Marcus Alexander is a Puerto Rican Hip hop artist, actor, voiceover talent and event host from Chicago, IL. He has had many of his songs played on Jamie Foxx’s Sirius XM Radio Station “The Foxxhole”, and his last mixtape “#ShareThePositivity” was hosted by Jamie Foxx’s Dj, DJ MicahPhoneChecka. The entertainer, who is signed to the Desanti Talent Agency in Chicago, has acted in 13 Independent Films since 2014. He has overcome many obstacles along the way and shares that growth throughout his creative endeavors, describing his music as “lyrical therapy”. Marcus who has also been noted for his mature dress code on stage, has aptly titled his new album “Suited Up Vol.1”.
For the last few years, hip-hop has been overrun by the mumble, with nearly all of its biggest stars basically unintelligible to the casual ear. Fetty Wap, Young Thug, Gucci Mane, Future, and Rich Homie Quan are all proponents of a style of rap which is about 80 percent vowel sounds.
In some cases it’s known that lean—the codeine-based cocktail favored by many of these artists—makes you slur your words. On the other hand it’s easy to assume that this poor diction is just a way of fudging half-baked lyrics with no meaning. Whatever the debate, you can keep Marcus Alexander out of the discussion.
This dude has a clear, concise and masterful control of the spoken word – translated, that means you can understand every word that he says on this brand new album. In a recent scientific study on who has the largest vocabulary in the game. New York data analyst and coder Matt Daniels found the answer – Aesop Rock comes out with the biggest lexicon in hip-hop, with 7,392 unique words, Aesop’s closest competition is GZA with 6,426 words.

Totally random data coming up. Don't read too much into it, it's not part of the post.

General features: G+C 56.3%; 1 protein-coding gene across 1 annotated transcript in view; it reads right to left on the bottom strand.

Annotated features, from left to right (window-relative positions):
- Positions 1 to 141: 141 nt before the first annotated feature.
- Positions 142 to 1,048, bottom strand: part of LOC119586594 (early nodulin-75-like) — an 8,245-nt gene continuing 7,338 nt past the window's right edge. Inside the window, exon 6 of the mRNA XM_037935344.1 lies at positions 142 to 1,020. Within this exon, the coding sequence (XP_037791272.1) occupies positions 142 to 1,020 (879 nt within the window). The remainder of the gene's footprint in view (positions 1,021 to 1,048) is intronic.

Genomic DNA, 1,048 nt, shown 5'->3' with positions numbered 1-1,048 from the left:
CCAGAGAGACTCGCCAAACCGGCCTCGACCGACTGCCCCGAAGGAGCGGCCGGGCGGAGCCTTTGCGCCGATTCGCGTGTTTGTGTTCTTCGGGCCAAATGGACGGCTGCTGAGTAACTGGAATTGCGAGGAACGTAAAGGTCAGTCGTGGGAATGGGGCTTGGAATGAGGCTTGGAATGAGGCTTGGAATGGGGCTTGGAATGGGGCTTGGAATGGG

It’s early days yet, and I haven’t even counted the unique words on this album, but just listening to Alexander, you have the sensation of a rapper who understands the importance of lyrics. Which brings us to the ongoing debate of old school lyrical hip hop vs new school beat-dominated rap.
In this optic Marcus Alexander is decidedly old school, which is always a breath of fresh air in the current scene, where producers are becoming more important that rappers. Marcus puts the record straight, as he matches, and surpasses each beat, bar for bar on “Suited Up Vol.1”.
The energy and elegance of his style is evident from the very first track “Control”. A delivery that’s insistent and loud, but never shouted or in your face. And it gets even better on “All For Show”, where Marcus’ flow is metered and paced to perfection, switching up and down to match the message.
“Basic Rappers” leans on a thumping beat and a shimmering keyboard line delivered with an anthemic urgency, and is closely followed by the compelling beat on “The Gambler”, yet in both instances its Marcus Alexander’s vocal inflections and tones that dominate these tracks.
By track number 4, I’m impressed by another factor – Marcus never overstays his welcome, with all tracks staying well within the 3 minute mark, some just making it to 2 minutes. That reflects a powerful ability to withhold superfluous information – not a trait many rappers can claim to have.
From “Here We Go Again”, to “Hover High” and “Sperm Donor”, Marcus stays within his usual pair of poles: the detail-oriented old school rapper and the veritable modern-day entertainer. Some artists pull off crossover appeal without compromising artistic integrity.
Marcus Alexander evidently, is capable of being one of those artists too, and he proves it on “Battle Cry” as he measures his talents with a current hook-filled styled beat, enriched by a stunning male vocal – a really tough call for any rapper to match in terms of auditory impact. Needless to say Marcus comes up trumps again!
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